Clarke Johnstone has given the sport of eventing in New Zealand a huge boost by completing the Olympic Three-day Event with the best performance of the Kiwi team. The only rider to be based in New Zealand, in the Waikato, Johnstone outshone his British based team-mates in the drama-packed event at Rio.
The story starts when the Waikato based combination of Johnstone and Balmoral Sensation won the top title at the National Eventing Championships at Arran Station, Takapau, in October, then went on to place third in their first 4* event at Adelaide in November, behind Australian Olympian Shane Rose.
Having won the Eventer of the Year at the Farmlands Horse of the Year in March, Johnstone then flew “Richie” to the UK and staked his claim for inclusion in the team by placing fifth at Badminton, ahead of Jock Paget and Clifton Lush. Sure enough, he was named along with British based riders Sir Mark Todd, Paget, and Jonelle Price, team mates from London, with Price’s husband Tim the travelling reserve.
The drama started before the event got under way, with Clifton Lush cutting his cheek on a pipe outside his stable, presumably having chewed the tap off it – one asks why it was close enough for a horse to be able to reach it. Apart from that, the stabling and other facilities at Deodoro military base were praised by all involved.
Although Lush passed the horse inspection, it was decided that he would be saved for another occasion, and Tim got his chance to make his Olympic debut alongside his wife. He was chosen to be the trailblazer, meaning he was first to ride in the dressage and across country.
Ringwood Sky Boy was looking good until having the misfortune to slip over on the flat taking the long option at the toughest combination on the course, under team orders. That meant elimination and the team no longer having a discard score.
The others turned wider to avoid the problem, each of them digging deep to ensure they completed fast and clear, and at the end of the day they had pulled up from sixth equal to hold second place in the team competition. Todd was lying fourth individually, Johnstone seventh, and Jonelle, who had a nightmare dressage performance, 13th.
Australia headed the leader-board, but it was very tight at the top, with less than a showjumping rail separating the four teams fighting for a place on the podium. Germany and France looked ominous in third and fourth, with France the only one of these four teams to have all combinations still in contention. The individual standings were equally close, so the showjumping would be crucial.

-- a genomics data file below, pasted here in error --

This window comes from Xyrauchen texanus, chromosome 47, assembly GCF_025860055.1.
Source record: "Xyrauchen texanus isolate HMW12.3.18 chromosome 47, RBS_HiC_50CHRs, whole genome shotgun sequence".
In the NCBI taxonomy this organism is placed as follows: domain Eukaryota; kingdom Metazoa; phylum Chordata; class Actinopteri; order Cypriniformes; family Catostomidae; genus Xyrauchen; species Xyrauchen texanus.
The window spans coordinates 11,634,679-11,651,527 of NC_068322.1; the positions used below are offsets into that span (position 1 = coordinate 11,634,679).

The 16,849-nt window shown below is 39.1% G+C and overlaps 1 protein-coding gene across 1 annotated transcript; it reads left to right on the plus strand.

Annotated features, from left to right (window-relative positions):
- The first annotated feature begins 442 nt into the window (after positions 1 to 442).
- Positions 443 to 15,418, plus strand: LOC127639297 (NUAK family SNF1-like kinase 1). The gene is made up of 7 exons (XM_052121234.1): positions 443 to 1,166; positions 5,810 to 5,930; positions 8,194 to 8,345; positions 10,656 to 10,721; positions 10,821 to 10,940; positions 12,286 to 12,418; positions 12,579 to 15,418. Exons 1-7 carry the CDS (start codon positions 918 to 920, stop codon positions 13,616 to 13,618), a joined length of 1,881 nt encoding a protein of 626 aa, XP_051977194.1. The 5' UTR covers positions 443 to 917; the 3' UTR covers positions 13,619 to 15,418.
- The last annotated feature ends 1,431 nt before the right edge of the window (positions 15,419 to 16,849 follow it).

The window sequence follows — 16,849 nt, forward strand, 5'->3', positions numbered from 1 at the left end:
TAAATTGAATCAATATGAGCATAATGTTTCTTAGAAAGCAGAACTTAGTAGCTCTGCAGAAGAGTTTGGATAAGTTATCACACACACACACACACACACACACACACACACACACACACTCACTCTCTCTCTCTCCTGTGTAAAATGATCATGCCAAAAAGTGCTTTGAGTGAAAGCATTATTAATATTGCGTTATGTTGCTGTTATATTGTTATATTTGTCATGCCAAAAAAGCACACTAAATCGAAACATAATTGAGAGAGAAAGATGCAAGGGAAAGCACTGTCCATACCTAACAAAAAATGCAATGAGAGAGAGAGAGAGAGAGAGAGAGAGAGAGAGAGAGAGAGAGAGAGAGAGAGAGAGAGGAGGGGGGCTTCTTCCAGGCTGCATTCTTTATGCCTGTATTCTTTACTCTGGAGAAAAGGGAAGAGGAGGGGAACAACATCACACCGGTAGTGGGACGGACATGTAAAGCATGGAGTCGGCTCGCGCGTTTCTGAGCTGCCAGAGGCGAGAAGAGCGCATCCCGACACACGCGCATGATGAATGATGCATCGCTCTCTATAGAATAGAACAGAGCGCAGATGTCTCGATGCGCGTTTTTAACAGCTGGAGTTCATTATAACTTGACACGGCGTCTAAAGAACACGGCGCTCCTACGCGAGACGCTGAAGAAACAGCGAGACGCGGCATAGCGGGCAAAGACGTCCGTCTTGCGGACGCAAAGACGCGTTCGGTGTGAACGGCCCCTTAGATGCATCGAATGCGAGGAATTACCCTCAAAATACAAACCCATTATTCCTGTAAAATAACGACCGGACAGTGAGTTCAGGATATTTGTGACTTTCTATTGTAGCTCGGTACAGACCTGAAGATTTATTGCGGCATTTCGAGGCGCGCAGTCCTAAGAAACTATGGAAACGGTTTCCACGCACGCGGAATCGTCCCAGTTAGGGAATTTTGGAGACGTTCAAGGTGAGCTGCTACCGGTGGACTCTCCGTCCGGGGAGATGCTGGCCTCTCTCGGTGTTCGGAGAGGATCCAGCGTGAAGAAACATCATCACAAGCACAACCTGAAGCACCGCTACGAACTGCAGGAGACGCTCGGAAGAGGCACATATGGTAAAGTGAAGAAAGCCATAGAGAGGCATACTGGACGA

Price and Faerie Dianamo had two rails down, but Price was buoyed by the Aussie horse having four down. Johnstone then produced a perfect round on Richie to put the team in gold medal position, with the three other teams jockeying for position behind the Kiwis.
Last to ride for New Zealand, the legend that is Sir Mark Todd had a horror ride on Leonidas II, four rails down, which dropped the team off the podium. He described it as “the lowest ebb of my career,” but was rallied by his team mates to contest the second round for the individual placings.
Price repeated her first round tally of two rails down with “Maggie Mae”, then Leo was a totally different horse and jumped the kind of clear round we expect from Sir Mark – how bittersweet has that! They finished seventh overall.
Balmoral Sensation was lying fifth at this stage, but it was a phase too far for the horse after the enormous amount of travelling and high profile competitions he has had in the last ten months, and they had two rails down, but finished sixth on Olympic debut, the best of the Kiwis.
Richie will return home after being quarantined at Werribee in Australia, so Kiwis will see the stunning grey in action again on home turf in due course. Johnstone is unlikely to defend his title at Arran Station in late October, but is sure to be there to contest other titles with a team of horses.
The whole team impressed with their open attitude and cheerful demeanour with the media, despite the setbacks, led by the ever-humble Rider of the 20th Century. He was gracious in acknowledging Michael Jung’s achievement in joining him to hold the record of two consecutive gold medals on the same horse after winning gold with his super horse, Sam.